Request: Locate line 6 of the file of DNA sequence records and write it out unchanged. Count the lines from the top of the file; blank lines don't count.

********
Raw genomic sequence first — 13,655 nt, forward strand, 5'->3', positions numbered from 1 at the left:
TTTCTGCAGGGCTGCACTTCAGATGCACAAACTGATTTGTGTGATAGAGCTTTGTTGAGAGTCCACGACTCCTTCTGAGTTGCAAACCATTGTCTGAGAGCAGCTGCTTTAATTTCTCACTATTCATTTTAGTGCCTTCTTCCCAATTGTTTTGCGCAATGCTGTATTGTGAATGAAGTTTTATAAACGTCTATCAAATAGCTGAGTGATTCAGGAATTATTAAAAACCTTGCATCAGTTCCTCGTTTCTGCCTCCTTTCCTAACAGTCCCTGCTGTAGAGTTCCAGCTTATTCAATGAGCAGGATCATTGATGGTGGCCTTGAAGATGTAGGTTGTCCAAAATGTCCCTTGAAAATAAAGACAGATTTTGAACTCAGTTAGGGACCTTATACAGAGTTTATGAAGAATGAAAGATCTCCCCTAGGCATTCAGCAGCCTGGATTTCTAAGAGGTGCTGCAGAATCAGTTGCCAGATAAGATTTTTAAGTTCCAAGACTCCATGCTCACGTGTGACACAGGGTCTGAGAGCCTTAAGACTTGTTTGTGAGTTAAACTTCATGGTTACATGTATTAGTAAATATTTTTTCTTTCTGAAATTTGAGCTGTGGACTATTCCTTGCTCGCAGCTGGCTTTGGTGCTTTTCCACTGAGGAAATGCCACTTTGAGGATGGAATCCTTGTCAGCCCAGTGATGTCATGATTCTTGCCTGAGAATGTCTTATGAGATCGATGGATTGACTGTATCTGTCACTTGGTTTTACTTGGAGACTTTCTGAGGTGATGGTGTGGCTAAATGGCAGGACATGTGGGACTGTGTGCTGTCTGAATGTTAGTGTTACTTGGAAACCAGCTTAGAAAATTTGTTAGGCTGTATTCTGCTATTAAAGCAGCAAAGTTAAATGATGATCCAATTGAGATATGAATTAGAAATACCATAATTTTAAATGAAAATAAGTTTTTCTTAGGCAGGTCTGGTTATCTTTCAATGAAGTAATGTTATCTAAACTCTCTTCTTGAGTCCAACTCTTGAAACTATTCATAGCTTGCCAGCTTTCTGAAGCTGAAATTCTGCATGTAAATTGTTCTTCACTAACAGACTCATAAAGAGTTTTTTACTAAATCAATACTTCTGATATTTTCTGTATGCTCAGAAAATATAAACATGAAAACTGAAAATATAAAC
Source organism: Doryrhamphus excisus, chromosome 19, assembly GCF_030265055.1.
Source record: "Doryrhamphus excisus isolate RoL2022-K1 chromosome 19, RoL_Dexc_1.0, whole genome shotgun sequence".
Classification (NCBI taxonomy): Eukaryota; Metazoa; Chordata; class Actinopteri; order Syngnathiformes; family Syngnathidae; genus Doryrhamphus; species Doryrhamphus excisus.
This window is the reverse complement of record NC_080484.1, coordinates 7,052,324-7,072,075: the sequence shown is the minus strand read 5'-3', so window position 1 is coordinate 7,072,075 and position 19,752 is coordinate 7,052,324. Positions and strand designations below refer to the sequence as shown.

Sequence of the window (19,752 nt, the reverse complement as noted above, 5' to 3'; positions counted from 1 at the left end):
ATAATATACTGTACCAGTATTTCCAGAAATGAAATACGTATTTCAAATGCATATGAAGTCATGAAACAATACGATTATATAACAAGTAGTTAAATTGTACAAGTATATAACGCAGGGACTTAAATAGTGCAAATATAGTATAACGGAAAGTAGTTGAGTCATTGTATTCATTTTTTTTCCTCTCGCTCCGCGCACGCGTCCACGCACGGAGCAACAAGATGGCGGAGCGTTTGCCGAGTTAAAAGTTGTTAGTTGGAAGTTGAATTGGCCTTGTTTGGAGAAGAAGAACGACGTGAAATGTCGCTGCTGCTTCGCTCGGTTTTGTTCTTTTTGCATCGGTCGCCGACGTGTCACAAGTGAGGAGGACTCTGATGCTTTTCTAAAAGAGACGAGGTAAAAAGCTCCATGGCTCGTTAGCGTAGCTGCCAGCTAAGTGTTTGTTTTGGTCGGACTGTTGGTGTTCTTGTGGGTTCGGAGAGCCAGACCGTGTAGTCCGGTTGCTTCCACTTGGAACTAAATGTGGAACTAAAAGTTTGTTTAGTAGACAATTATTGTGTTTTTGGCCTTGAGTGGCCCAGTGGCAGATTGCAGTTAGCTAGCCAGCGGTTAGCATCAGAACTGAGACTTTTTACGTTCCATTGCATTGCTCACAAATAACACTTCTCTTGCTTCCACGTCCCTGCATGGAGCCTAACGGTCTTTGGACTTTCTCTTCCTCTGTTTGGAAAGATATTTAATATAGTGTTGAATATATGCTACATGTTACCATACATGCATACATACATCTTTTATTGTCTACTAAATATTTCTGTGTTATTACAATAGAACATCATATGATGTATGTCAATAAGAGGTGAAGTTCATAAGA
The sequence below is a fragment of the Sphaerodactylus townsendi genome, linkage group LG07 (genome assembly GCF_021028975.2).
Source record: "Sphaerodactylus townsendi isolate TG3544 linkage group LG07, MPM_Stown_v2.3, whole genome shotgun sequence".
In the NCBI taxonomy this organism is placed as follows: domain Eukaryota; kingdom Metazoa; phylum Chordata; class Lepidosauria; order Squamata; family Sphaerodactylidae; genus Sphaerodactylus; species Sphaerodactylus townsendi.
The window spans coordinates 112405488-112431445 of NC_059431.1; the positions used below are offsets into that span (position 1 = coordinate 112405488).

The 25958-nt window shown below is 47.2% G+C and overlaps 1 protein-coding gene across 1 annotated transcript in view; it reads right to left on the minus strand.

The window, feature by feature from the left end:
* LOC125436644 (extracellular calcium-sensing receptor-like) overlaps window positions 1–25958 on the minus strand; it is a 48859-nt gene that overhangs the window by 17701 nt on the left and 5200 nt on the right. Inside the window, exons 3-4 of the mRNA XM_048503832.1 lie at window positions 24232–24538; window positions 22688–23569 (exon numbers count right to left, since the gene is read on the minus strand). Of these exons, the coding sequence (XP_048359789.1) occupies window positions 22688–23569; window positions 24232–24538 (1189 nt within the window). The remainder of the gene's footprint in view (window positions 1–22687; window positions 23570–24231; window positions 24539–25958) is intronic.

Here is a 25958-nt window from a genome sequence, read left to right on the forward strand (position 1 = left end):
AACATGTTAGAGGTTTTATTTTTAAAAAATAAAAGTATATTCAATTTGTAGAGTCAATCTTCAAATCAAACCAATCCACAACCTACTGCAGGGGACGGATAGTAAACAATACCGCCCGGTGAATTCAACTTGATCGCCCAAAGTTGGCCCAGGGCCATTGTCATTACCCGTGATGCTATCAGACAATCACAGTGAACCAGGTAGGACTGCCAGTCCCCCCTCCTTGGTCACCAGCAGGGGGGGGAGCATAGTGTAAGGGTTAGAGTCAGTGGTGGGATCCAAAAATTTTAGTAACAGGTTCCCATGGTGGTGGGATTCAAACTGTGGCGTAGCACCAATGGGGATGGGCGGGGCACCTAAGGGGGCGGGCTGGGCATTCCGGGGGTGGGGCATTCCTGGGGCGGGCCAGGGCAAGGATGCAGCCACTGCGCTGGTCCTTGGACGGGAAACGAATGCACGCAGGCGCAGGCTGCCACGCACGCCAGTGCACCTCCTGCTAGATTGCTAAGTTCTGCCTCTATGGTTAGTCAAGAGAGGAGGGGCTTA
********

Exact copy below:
This window is the reverse complement of record NC_080484.1, coordinates 7,052,324-7,072,075: the sequence shown is the minus strand read 5'-3', so window position 1 is coordinate 7,072,075 and position 19,752 is coordinate 7,052,324. Positions and strand designations below refer to the sequence as shown.